Benjamin Osorio Photo

Benjamin Osorio

Partner
  • Profile
Bio

Benjamin Osorio is a tireless advocate for individuals in removal proceedings. He has extensive experience in immigration courts across the country including Atlanta, Charlotte, Miami, Arlington, Lumpkin, Baltimore, New Orleans, Orlando, Philadelphia, Buffalo, Newark, Harlingen, Houston, Dallas and San Antonio. Benjamin has won a diverse range of immigration matters including multiple victories in matters before the Board of Immigration Appeals and in the United States courts of appeals. Benjamin has experience in both criminal law and immigration law. As a former clerk in a prosecutor’s office and a criminal defense practitioner, Benjamin understands the immigration consequences of criminal convictions.

Benjamin’s work with immigrants is not merely professional but also personal. Benjamin is the son of a Venezuelan immigrant, and has spent extensive time working in both Guatemala and Spain. Benjamin speaks Spanish and volunteers with various nonprofit legal services agencies including the Immigrant Justice Campaign, the Southern Poverty Law Center, and CARA.

Bar Admissions

  • Georgia
  • U.S. Supreme Court
  • 3rd Circuit, U.S. Court of Appeals
  • 4th Circuit, U.S. Court of Appeals
  • 5th Circuit, U.S. Court of Appeals
  • 9th Circuit, U.S. Court of Appeals
  • 11th Circuit, U.S. Court of Appeals

Representative Matters

U.S. Courts of Appeals

  • Garcia Hernandez v. Garland, 27 F.4th 263 (4th Cir. 2022) - The Fourth Circuit Court of Appeals granted the petition for review of BIA's order finding that the the BIA acted contrary to law by applying the wrong standard to the petitioner's motion to reopen. The Fourth Circuit also held that the framework from Zambrano, which discussed the standards in examining changed circumstances, should have been applied to the petitioner's asylum application.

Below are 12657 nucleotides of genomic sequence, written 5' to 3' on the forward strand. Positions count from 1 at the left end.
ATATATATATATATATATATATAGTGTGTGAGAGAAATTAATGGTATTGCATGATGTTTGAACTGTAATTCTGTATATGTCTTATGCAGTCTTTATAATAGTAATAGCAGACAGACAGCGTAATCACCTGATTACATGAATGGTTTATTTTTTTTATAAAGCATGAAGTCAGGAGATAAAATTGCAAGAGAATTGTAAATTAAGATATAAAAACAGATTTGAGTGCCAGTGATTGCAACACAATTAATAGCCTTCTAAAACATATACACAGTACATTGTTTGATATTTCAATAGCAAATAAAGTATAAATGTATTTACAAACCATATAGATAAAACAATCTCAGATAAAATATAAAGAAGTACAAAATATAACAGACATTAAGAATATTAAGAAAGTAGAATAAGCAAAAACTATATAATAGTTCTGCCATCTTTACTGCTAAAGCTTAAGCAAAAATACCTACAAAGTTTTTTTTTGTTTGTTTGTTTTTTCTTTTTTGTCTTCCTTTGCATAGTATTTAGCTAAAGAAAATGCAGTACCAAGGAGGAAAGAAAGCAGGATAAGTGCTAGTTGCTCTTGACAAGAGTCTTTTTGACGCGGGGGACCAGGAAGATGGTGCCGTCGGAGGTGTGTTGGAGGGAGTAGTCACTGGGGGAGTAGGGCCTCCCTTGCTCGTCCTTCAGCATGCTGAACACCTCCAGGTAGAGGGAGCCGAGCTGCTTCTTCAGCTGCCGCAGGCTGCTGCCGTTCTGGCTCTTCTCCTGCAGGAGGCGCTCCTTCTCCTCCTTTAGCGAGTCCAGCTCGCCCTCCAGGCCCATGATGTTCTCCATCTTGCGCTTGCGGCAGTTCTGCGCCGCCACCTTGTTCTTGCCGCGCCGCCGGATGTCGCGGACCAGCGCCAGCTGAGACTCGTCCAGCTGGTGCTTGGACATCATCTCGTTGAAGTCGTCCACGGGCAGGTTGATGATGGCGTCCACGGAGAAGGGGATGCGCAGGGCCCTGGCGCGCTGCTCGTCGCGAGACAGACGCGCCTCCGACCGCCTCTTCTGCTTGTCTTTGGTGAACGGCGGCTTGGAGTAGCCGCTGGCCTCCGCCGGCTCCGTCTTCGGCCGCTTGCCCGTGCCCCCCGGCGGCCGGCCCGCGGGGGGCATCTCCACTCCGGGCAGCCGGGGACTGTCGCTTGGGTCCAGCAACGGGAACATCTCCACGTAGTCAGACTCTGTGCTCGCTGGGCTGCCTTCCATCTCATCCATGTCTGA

• Madrid v. Garland, 855 Fed. Appx. 155 (4th Cir. 2021) - The Fourth Circuit granted our client's petition for review finding that the Board of Immigration Appeals failed to apply the correct stop-time rule. The Fourth Circuit stated: In Niz-Chavez, the Supreme Court stated that the government may "invoke the stop-time rule only if it furnishes the alien with a single compliant document explaining what it intends to do and when." The document must include the "time and place at which the proceedings will be held." 8 U.S.C. § 1229(a)(1)(G)(i). Thus, the Board's reliance on In re Mendoza-Hernandez to rule that Madrid's period of continuous presence terminated in 2008 when she received her notice of hearing was in error.

  • Flores v. Garland, 3 F.4th 615 (4th Cir. 2021) - En banc decision finding that when considering the persecution and unable and unwilling prongs of the asylum analysis, the adjudicator must take into consideration the applicant's age at the time of the events if they were a minor and judge those standards from the perspective of child. A monumental decision that will directly affect and benefit many asylum seekers who suffered harm as a child.

  • Alvarado v. Barr, 832 Fed. Appx. 181 (4th Cir. 2020) - Finding that DHS failed to rebut the presumption of a well-founded fear and remanded to the Board of Immigration Appeals to reconsider the applications for asylum.

  • Jones v. U.S. Attorney General, 742 F. App’x 491 (11th Cir. 2018) – Holding that the noncitizen’s conviction was not an aggravated felony crime of illicit trafficking of a controlled substance.

  • Vassell v. U.S. Attorney General, 839 F.3d 1352 (11th Cir. 2016) – Holding that Georgia “theft by taking” is not an aggravated felony under the Immigration and Nationality Act because it does not require property to be taken without consent.

Board of Immigration Appeals